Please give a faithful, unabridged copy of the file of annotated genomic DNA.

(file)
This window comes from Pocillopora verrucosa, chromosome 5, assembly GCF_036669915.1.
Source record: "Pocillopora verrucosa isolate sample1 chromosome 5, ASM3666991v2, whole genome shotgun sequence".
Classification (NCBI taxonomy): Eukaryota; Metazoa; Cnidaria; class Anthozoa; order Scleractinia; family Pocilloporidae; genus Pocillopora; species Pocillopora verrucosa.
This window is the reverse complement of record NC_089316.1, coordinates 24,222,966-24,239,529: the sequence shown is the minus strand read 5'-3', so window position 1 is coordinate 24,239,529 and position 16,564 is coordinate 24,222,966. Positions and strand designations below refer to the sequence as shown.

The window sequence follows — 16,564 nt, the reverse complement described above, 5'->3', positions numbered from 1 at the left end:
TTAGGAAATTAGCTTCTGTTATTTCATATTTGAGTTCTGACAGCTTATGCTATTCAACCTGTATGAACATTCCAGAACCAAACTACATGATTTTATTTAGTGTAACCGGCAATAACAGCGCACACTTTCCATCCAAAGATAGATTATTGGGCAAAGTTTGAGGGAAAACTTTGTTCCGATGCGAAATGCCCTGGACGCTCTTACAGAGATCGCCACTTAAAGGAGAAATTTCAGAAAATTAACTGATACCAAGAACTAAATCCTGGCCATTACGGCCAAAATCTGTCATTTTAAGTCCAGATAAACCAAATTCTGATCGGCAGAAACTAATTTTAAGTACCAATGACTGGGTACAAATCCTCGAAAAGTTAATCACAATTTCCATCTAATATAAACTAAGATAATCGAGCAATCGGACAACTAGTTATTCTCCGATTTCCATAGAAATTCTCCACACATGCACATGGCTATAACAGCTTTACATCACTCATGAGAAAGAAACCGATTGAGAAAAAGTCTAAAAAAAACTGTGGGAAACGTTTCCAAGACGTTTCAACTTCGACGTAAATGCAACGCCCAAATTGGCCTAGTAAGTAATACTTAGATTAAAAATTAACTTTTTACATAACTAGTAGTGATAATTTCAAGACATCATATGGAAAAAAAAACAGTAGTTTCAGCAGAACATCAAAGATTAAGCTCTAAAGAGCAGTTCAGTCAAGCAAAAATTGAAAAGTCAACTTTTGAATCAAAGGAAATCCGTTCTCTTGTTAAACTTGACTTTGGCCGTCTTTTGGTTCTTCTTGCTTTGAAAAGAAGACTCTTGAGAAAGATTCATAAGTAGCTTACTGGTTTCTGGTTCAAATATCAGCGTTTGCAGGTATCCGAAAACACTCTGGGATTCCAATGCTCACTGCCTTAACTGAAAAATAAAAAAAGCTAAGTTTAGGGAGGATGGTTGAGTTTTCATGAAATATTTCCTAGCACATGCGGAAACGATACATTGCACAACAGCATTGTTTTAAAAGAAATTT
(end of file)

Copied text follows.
This window comes from Pocillopora verrucosa, chromosome 5, assembly GCF_036669915.1.
Source record: "Pocillopora verrucosa isolate sample1 chromosome 5, ASM3666991v2, whole genome shotgun sequence".
Classification (NCBI taxonomy): Eukaryota; Metazoa; Cnidaria; class Anthozoa; order Scleractinia; family Pocilloporidae; genus Pocillopora; species Pocillopora verrucosa.
This window is the reverse complement of record NC_089316.1, coordinates 24,222,966-24,239,529: the sequence shown is the minus strand read 5'-3', so window position 1 is coordinate 24,239,529 and position 16,564 is coordinate 24,222,966. Positions and strand designations below refer to the sequence as shown.

The window sequence follows — 16,564 nt, the reverse complement described above, 5'->3', positions numbered from 1 at the left end:
TTAGGAAATTAGCTTCTGTTATTTCATATTTGAGTTCTGACAGCTTATGCTATTCAACCTGTATGAACATTCCAGAACCAAACTACATGATTTTATTTAGTGTAACCGGCAATAACAGCGCACACTTTCCATCCAAAGATAGATTATTGGGCAAAGTTTGAGGGAAAACTTTGTTCCGATGCGAAATGCCCTGGACGCTCTTACAGAGATCGCCACTTAAAGGAGAAATTTCAGAAAATTAACTGATACCAAGAACTAAATCCTGGCCATTACGGCCAAAATCTGTCATTTTAAGTCCAGATAAACCAAATTCTGATCGGCAGAAACTAATTTTAAGTACCAATGACTGGGTACAAATCCTCGAAAAGTTAATCACAATTTCCATCTAATATAAACTAAGATAATCGAGCAATCGGACAACTAGTTATTCTCCGATTTCCATAGAAATTCTCCACACATGCACATGGCTATAACAGCTTTACATCACTCATGAGAAAGAAACCGATTGAGAAAAAGTCTAAAAAAAACTGTGGGAAACGTTTCCAAGACGTTTCAACTTCGACGTAAATGCAACGCCCAAATTGGCCTAGTAAGTAATACTTAGATTAAAAATTAACTTTTTACATAACTAGTAGTGATAATTTCAAGACATCATATGGAAAAAAAAACAGTAGTTTCAGCAGAACATCAAAGATTAAGCTCTAAAGAGCAGTTCAGTCAAGCAAAAATTGAAAAGTCAACTTTTGAATCAAAGGAAATCCGTTCTCTTGTTAAACTTGACTTTGGCCGTCTTTTGGTTCTTCTTGCTTTGAAAAGAAGACTCTTGAGAAAGATTCATAAGTAGCTTACTGGTTTCTGGTTCAAATATCAGCGTTTGCAGGTATCCGAAAACACTCTGGGATTCCAATGCTCACTGCCTTAACTGAAAAATAAAAAAAGCTAAGTTTAGGGAGGATGGTTGAGTTTTCATGAAATATTTCCTAGCACATGCGGAAACGATACATTGCACAACAGCATTGTTTTAAAAGAAATTT